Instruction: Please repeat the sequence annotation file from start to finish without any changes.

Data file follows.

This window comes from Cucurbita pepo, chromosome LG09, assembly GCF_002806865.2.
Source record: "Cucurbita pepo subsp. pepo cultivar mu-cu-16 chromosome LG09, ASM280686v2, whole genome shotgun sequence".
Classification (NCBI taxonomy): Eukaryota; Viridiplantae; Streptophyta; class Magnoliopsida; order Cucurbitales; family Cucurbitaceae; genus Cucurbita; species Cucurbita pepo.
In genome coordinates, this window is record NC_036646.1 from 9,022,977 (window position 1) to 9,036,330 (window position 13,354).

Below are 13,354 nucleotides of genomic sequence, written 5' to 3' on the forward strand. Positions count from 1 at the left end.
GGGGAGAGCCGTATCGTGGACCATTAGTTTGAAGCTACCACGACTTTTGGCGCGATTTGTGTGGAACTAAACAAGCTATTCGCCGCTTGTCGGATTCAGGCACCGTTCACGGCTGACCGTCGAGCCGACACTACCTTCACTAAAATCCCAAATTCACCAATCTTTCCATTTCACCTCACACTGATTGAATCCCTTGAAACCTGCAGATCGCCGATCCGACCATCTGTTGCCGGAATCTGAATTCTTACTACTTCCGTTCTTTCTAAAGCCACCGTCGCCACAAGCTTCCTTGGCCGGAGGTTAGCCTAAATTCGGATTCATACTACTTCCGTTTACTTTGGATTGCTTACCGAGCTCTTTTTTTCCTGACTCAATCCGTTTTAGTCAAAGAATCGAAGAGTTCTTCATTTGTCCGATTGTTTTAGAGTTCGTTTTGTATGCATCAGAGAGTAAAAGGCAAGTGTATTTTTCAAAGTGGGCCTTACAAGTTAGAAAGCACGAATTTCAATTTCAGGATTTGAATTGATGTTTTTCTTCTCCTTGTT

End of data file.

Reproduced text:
This window comes from Cucurbita pepo, chromosome LG09, assembly GCF_002806865.2.
Source record: "Cucurbita pepo subsp. pepo cultivar mu-cu-16 chromosome LG09, ASM280686v2, whole genome shotgun sequence".
Classification (NCBI taxonomy): Eukaryota; Viridiplantae; Streptophyta; class Magnoliopsida; order Cucurbitales; family Cucurbitaceae; genus Cucurbita; species Cucurbita pepo.
In genome coordinates, this window is record NC_036646.1 from 9,022,977 (window position 1) to 9,036,330 (window position 13,354).

Below are 13,354 nucleotides of genomic sequence, written 5' to 3' on the forward strand. Positions count from 1 at the left end.
GGGGAGAGCCGTATCGTGGACCATTAGTTTGAAGCTACCACGACTTTTGGCGCGATTTGTGTGGAACTAAACAAGCTATTCGCCGCTTGTCGGATTCAGGCACCGTTCACGGCTGACCGTCGAGCCGACACTACCTTCACTAAAATCCCAAATTCACCAATCTTTCCATTTCACCTCACACTGATTGAATCCCTTGAAACCTGCAGATCGCCGATCCGACCATCTGTTGCCGGAATCTGAATTCTTACTACTTCCGTTCTTTCTAAAGCCACCGTCGCCACAAGCTTCCTTGGCCGGAGGTTAGCCTAAATTCGGATTCATACTACTTCCGTTTACTTTGGATTGCTTACCGAGCTCTTTTTTTCCTGACTCAATCCGTTTTAGTCAAAGAATCGAAGAGTTCTTCATTTGTCCGATTGTTTTAGAGTTCGTTTTGTATGCATCAGAGAGTAAAAGGCAAGTGTATTTTTCAAAGTGGGCCTTACAAGTTAGAAAGCACGAATTTCAATTTCAGGATTTGAATTGATGTTTTTCTTCTCCTTGTT